As the film has already established Marion as the raven, analysis of the mise-en-scène in the parlor scene hints that the owl must represent Norma Bates, the other dominant female figure in Psycho. The most apparent similarity between the owl and Norma is that Norman has “stuffed” each. In relation to the owl, Norman has “mummified” its body, regarding his mother, though, the term “stuffed” assumes greater significance. In this case, Norman’s “stuffing” denotes both the preservation of his mother’s corpse and his lust for her – and implication that is seemingly confirmed when Norman proclaims that a “son is a poor substitute for a lover.” As was previously mentioned, the owl prominently displays its wings as its talons clench the perch, evoking both a passionate defense of its resting place against potential challengers and pending predation on Norman. Such a posture symbolizes Norma’s fierce control over her son; assuming that Norman has less-than-pure intentions, she chastises him for inviting Marion to dinner and forbids her from entering the house. In a similar manner, the owl seemingly wards of Norman’s other stuffed birds as each is oriented facing away from the beast; furthermore, the owl’s perch, another phallic representation, is directed away from Norman’s sexual paintings, further symbolizing Norma’s complete authority over her son’s sexuality. Given that even the mere thought of her influences Norman, his mother’s domination is absolute; when the conversation turns to the subject of his mother, he withdraws a hand from a bird that he had previously been stroking, perhaps cognizant of his mother’s disapproval. Despite Norman’s claim that his mother is “as harmless as one of those stuffed birds,” the owl’s menacing presence suggests instead that Norma, though deceased, is still as dangerous as the petrified bird suggests.

Analysis of mise-en-scène and editing in the parlor scene does not merely emphasize Norma’s relentless control and highlight Norman’s attitudes regarding gender and sexuality; instead, it also calls into question Norman’s gender identity. Throughout the parlor scene, Norman uses language which is evocative of birds; for example, the claim that “we scratch and we claw, but only at the air” evokes the image of talons while the following statement that “we never budge an inch” recalls the stuffed birds’ preservation. By using the first-person plural tense, Norman compares himself to the birds, and, by extension, to his conception of women. At various points in the scene, the camera sees Norman either directly in front of or nearby one of his stuffed birds. In one such instance, Norman’s head replaces that of the owl as he stands to welcome Marion into the room. Given the preceding analysis, the image of Norman in front of the owl suggests not only his predation of Marion, but also his status as a woman and the presence of the mother half of his personality. This comparison is reinforced throughout Psycho; Norman only enacts his murders while dressed as his mother, moves his head in a birdlike fashion while speaking with Arbogast, and has “preserved” his room in its childish state, emphasizing his dependence upon his mother even after her death. Although Norma’s manipulation suggests that Norman has been forced to assume this stereotypically feminine role, it may be argued that he has intentionally embraced this status. Jealous of his mother’s marriage to a new man, and intimidated by the associated prospect of independence, Norman ensured that he would continue to occupy a dependent position by poisoning each and preserving his mother’s corpse. Because acting upon his sexual urges for other women would threaten his occupation of a passive role, the feeble, effeminate Norman relied upon his more dominant, “motherly” half to protect himself from such temptations.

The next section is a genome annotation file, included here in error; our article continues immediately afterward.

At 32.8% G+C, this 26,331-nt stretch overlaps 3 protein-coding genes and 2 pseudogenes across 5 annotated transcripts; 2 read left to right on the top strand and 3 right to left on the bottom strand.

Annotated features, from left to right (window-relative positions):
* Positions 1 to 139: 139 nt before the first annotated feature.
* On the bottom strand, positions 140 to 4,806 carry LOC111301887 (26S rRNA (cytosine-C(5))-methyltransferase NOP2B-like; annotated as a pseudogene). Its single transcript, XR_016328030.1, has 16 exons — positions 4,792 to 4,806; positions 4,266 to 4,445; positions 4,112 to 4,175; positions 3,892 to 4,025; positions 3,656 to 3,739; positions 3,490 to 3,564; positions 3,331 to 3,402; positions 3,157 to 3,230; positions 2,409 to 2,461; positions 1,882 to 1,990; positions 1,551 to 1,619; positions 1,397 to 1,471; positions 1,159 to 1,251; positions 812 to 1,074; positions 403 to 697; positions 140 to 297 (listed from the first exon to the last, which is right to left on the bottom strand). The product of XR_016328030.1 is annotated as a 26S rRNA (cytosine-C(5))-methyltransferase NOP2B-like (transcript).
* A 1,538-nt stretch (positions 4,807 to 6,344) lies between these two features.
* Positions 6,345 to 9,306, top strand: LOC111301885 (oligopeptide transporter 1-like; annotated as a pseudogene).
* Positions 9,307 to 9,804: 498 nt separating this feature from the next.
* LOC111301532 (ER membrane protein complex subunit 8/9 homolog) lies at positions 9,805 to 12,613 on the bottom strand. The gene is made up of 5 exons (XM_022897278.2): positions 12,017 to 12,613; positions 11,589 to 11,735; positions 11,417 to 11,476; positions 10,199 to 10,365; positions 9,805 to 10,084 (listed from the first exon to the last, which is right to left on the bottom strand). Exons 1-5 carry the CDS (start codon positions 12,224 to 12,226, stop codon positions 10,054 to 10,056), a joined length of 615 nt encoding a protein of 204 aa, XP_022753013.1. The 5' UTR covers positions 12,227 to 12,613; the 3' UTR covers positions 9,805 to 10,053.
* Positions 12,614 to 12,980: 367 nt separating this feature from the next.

In conclusion, the parlor scene in Alfred Hitchcock’s Psycho invites the audience into Norman Bates’ twisted mind and encapsulates the greater themes of the film. At the surface, Norman’s hobby of “stuffing birds” and subsequent dialogue with Marion Crane appears to be a perplexing prelude to the renowned shower scene; however, a brief evaluation of language reveals Norman’s sadistic sexual desires and negative conceptions of femininity. Given this preliminary evaluation, analysis of the mise-en-scène and editing in the parlor scene unveils a number of comparisons. First, a brief cutting pattern between Marion and stuffed birds foreshadows her death. Second, the various portraits of angels and brutalized women gradually reveal Norman’s lust for both his mother and other women. Third, the dominating presence of the stuffed owl underscores Norma’s suppression of her son’s sexuality even after death. Finally, various comparisons between Norman and birds denote his assumption of a passive role. Given his childlike dependence upon his mother and fear of adopting an active role, it is arguable that Norman has intentionally accepted this status. Although Norma Bates had been deceased for a number of years, her relentless tyranny over every aspect of Norman’s life left him a scarred man. The trauma that Norman had experienced was so immense that, when faced with the thought of independence, he murdered both his mother and stepfather to ensure that he would indefinitely occupy the passive, dependent role he was conditioned to accept. Ultimately, Psycho revolves around a man – rather, a boy – whose sexuality and gender identity have been warped by his mother’s influence. Put more precisely, the film is about a childish man who has assigned himself a feminine role to ensure he never loses his beloved mother.

 

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Works Cited

Baker, Robert B. ""Pricks" and "Chicks": A Plea for "Persons"" Philosophy and Sex. 3rd ed. Amherst, NY: Prometheus, 1998. 281-305. Print.

Black, Susa M. “The Raven.” Order of Bards and Druids. The Order of Bards, Ovates, & Druids, n.d. Web. 25 Feb. 2015.

Lewis, Susan K. “10 Ways to Make a Mummy.” The Perfect Corpse. PBS Online, 7 Feb. 2006. Web. 25 Feb. 2015.

Psycho. Dir. Alfred Hitchcock. Perf. Anthony Perkins, Janet Leigh, Vera Miles. Universal Studios, 1999. DVD.